It may be useful here to remember how the soul is depicted in the iconography of the Church. If you remember, in iconography the soul is often depicted as a swaddled baby in the arms of our Father in Christ. In this way, we remember our dependence on God and long for the Father, finding peace in His arms and His love.
During Baptism and Confirmation we are witnesses of our union with Christ. For example, by renouncing Satan and spitting on him, we declare three times that we have united ourselves with Christ. It is Orthodox Baptism that begins to accomplish the saving work of the Lord in a person. Here the restoration of the true “I” begins, the exit from the state of decay. We could even say that it is the spark that urges the “embryo” into life.
Let us contrast all this with the phenomenon called “yoga”.
While in the Orthodox Church we are called to and affirm continuous union with Christ, yoga — which means "yoke", "to bind" or "harness" oneself to someone, to establish a union with someone — is an expression of union with someone or something other than Christ.
An educated and dedicated yoga practitioner is versed in techniques, many of which include invocations addressed to Indian gods, bodily postures dedicated to and named after Indian gods and goddesses, and the awakening of the "Kundalini Shakti" — a created energy depicted as a coiled snake slumbering in the spine. According to yoga, its creator is Shiva, the destroyer god.
For marketing purposes in America, yoga is presented as a set of stretching exercises, but yoga is not mere stretching. Yoga is a physical, mental, and spiritual discipline that is built on the philosophy of the Vedas and the Hindu religion. It offers tools for revealing, or rather, unblocking mysterious energies that are very alien to the Orthodox Christian. Mere stretching, meanwhile, is simply physical relaxation of the muscles, and nothing more.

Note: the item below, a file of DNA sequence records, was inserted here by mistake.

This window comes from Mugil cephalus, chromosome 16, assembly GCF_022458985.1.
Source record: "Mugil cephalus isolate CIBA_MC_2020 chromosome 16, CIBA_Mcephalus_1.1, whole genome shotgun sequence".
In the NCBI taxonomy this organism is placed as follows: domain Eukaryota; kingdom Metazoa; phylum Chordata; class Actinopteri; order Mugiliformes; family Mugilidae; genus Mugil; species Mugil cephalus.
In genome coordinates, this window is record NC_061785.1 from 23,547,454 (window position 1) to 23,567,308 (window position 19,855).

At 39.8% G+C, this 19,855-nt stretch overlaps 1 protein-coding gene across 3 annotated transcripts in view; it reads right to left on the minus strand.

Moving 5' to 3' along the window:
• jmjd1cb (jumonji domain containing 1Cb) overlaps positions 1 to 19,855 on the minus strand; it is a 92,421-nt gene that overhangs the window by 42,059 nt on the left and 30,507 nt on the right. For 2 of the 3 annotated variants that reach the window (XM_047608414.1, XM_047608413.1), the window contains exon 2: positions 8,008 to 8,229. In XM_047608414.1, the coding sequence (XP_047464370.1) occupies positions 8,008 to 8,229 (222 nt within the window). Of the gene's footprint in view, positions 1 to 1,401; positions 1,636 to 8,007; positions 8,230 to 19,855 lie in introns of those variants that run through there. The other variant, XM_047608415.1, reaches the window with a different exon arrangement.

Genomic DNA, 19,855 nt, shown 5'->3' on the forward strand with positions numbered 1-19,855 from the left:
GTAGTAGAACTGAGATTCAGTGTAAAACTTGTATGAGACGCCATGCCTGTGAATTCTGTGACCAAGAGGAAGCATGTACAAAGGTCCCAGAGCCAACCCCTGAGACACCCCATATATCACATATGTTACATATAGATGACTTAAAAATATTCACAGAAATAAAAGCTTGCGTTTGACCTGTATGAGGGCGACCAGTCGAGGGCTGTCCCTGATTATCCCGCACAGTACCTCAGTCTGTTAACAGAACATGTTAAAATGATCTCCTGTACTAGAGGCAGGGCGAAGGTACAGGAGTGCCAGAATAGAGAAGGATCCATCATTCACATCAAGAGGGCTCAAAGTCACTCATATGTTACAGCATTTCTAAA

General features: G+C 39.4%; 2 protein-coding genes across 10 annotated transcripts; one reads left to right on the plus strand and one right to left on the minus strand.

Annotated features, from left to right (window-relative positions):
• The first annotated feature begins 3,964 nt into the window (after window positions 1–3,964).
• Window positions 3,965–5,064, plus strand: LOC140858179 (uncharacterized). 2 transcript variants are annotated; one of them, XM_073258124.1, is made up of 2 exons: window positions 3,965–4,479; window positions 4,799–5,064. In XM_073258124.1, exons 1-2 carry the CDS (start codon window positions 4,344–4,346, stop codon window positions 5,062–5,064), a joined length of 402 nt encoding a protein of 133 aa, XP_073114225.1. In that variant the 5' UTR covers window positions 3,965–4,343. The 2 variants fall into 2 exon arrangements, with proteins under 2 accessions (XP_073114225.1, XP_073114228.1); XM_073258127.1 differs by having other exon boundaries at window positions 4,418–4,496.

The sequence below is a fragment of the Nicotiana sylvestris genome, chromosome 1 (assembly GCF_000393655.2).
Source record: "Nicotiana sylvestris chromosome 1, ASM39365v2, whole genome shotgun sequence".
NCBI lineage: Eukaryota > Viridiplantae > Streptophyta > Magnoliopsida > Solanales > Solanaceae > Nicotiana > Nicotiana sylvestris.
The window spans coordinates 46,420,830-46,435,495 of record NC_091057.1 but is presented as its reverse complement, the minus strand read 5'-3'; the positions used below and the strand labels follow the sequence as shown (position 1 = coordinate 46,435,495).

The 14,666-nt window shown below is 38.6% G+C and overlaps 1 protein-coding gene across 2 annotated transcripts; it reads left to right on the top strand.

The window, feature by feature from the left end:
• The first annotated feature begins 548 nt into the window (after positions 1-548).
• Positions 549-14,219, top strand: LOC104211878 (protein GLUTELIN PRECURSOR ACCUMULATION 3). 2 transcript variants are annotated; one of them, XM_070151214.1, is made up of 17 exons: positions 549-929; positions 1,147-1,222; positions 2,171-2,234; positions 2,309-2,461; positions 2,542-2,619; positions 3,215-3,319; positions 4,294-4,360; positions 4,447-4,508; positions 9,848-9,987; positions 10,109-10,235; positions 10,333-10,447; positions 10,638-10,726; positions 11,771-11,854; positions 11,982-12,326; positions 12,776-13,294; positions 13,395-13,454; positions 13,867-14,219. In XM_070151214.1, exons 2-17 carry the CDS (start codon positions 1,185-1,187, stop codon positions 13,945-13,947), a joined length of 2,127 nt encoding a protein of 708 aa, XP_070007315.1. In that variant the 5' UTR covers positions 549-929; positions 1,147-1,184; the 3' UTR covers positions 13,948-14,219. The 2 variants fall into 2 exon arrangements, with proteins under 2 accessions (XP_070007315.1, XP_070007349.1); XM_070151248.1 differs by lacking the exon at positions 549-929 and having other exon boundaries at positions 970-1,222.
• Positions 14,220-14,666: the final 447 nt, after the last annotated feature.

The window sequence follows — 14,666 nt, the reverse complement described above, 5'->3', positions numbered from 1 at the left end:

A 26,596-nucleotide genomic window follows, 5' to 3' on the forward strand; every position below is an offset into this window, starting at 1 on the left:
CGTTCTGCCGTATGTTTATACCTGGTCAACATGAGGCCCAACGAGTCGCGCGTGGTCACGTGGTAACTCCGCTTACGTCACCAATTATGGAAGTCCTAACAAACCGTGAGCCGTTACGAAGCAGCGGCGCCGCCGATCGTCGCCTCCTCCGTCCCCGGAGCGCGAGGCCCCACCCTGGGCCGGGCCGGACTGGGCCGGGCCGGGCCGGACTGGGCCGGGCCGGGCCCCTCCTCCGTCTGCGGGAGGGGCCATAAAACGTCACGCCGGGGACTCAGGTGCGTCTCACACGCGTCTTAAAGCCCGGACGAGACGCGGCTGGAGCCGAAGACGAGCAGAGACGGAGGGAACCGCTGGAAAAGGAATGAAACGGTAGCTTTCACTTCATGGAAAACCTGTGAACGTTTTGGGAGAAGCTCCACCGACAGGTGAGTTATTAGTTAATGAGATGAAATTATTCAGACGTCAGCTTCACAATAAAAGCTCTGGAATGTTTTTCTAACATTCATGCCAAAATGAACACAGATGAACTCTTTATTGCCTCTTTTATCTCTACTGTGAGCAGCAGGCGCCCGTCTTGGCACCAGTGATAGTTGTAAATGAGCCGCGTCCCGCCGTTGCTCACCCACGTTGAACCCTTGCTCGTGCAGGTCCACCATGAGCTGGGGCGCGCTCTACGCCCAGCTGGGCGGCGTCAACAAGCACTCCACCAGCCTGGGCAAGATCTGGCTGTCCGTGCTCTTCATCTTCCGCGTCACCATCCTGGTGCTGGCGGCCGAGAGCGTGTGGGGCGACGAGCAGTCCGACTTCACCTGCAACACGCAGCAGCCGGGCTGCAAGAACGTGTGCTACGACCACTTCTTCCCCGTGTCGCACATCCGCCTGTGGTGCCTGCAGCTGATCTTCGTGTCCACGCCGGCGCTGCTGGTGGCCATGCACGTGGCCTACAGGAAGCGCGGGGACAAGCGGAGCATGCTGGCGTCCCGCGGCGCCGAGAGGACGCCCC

In yoga, many poses (“asanas”) are named after gods and goddesses. For example, the pose called Virankhiasana (named after the Indian deity Virankhya) is dedicated to Brahma. Vishnu is a famous god, mentioned several times in the Vedas; in the practice of yoga there are several poses named after his avatars. In Indian mythology, the manifestations of these avatars represent the numerous human and animal incarnations of Vishnu. Then there is the god Ananta, who even took the form of a snake, and the Anantasana pose is named after him. Then the snake incarnated into a man, Patanjali, the author of the yogic bible — the Yogic Sutras of Pantanjali.
Many yoga poses correspond directly to popular “chakras.” A chakra is what we might call an invisible spiritual pressure point on our body. Yoga claims that there is a “subtle body”, and just as we can rub any point on the physical body, increasing blood or lymph flow, in the same way we can influence the “subtle body”. Yoga poses massage these points, encouraging certain channels to open, thereby attracting “spiritual energy.”